Marriage gives you a legal partnership, and the ideal time to combine your personal finances is after you get married. However, you can begin to work on combined finances before marriage. "I encourage them to begin making decisions as if their funds were combined, therefore learning how to make decisions together, while managing their own funds," says Jerry Mick, pastor of Bangor Baptist Church in Bangor, Maine, with more than 20 years of experience providing premarital counseling.
If you choose to combine your finances before marriage, try to maintain some legal boundaries. Consider maintaining separate ownership of larger assets, such as homes or cars, particularly if you brought these items into the relationship. If you lease or buy a home together, or plug your partner's name on the title of your own, have a contract outlining what happens if the relationship ends. Clear expectations will make the process much smoother.
When you begin to consider combining your finances, you need to sit with your partner and have a serious talk about each person's complete financial condition. This is particularly true if you are getting married. "You need to disclose to each other everything about your financial situation. Marriage should be one of complete intimacy and openness leading to success." Mick advises. "If a party is not honest about finances, they are probably not honest about other areas of the marriage." While this holds true for marriage, it also is good advice for unmarried couples considering this level of financial intimacy.
The disclosure should including your actual monthly living expenses and all of your income. Even more importantly, you must list any debt that you carry, and be clear about obligations that you have, including alimony and child support to former spouses and children from previous relationships. To begin a life with combined personal finances, it is a good idea to plan through these obligations and know what to expect.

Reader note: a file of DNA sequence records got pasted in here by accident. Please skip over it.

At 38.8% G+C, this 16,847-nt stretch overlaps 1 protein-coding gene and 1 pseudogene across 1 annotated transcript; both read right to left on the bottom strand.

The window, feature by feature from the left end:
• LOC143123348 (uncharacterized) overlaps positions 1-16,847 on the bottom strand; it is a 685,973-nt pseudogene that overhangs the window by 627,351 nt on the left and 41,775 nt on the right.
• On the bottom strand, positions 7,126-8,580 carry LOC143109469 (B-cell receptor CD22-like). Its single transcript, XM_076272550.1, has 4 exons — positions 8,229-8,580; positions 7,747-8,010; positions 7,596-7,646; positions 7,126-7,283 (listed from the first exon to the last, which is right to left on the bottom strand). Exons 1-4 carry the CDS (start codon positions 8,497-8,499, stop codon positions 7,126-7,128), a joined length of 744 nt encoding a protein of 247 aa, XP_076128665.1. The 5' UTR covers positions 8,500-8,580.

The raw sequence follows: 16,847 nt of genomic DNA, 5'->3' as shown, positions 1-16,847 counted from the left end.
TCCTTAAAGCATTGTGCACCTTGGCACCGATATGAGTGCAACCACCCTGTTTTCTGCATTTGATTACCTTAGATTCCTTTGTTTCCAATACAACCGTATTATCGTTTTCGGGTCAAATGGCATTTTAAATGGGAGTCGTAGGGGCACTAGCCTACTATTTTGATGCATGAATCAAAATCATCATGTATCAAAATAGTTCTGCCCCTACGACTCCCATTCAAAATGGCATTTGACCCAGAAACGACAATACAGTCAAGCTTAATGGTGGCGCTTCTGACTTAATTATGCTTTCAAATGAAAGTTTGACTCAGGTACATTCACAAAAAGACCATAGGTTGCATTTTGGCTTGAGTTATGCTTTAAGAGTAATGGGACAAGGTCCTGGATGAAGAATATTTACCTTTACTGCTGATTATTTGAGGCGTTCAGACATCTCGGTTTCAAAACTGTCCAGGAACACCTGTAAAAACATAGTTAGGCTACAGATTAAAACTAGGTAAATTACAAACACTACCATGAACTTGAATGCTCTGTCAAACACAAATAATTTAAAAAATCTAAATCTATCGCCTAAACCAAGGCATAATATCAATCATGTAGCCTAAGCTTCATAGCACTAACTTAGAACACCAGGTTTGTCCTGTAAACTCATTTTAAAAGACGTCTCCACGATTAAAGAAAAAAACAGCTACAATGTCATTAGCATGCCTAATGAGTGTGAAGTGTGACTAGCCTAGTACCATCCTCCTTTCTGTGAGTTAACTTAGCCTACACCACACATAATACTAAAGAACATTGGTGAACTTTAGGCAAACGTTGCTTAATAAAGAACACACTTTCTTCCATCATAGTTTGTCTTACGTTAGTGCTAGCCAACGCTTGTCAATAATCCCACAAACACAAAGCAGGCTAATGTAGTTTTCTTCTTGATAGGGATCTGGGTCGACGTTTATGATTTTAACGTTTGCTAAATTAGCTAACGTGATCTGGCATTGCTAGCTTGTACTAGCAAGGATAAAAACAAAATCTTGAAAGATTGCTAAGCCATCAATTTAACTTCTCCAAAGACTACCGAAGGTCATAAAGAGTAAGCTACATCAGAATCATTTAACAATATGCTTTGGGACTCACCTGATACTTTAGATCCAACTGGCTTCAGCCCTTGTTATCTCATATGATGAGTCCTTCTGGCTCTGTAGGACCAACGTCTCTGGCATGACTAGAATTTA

Counseling before combining finances can help work through many issues that may come up, leading to future problems. This type of counseling is traditionally done before marriage. Mick says premarital counseling should discuss "budgeting, retirement (and) proper spending." He further defines proper spending as "deciding what amount a spouse can spend without the other person's advice." These are personal decisions, and depend on the age of the couple, their level of financial expertise, and obligations that they may have to former spouses and children from previous relationships. A counselor can help the couple with this discussion and the necessary decisions.
You must determine what to do about pre-existing debt before you put your finances together. If the two partners have different philosophies on what is acceptable for debt, this will be a problem. If you choose to make yourself liable for your partner's pre-existing debt, how will you feel if the relationship ends and you are left on the hook for your former partner's debt? Having a plan in place before combining finances can help avoid problems when it comes to debt issues.
A budget also provides an opportunity to work together through shared struggles and shared goals, building unity in the relationship. Take the time to plan for each dollar that comes in to your household, in an attempt to ensure that your spending priorities are met. Don't forget to budget for fun items or wants. If one of you loves to shop for shoes, make sure that you plan that expense. This helps eliminate money fights later on. Mick also says that couples should learn "who is the spender, who likes to spend more or less, and, ultimately which one likes control of the finances."
Combining personal finances often means combining two incomes. If you are combining two households in addition to finances, you will probably experience an increase in your disposable income as well, due to the consolidation of expenses. Consider using this windfall in ways that align with your joint values, such as by increasing your charitable giving or increasing the value of your emergency fund.
As you start your road in life together, don't forget that you will likely grow old together as well, and someday will want to enjoy life in retirement. Make sure that you take advantage of all of the retirement savings options available to you. For example, if your spouse inherits an IRA or 401(k) account from you, he can treat the account as his own, which can mean that he can continue to defer taxes and allow the account to grow until he retires.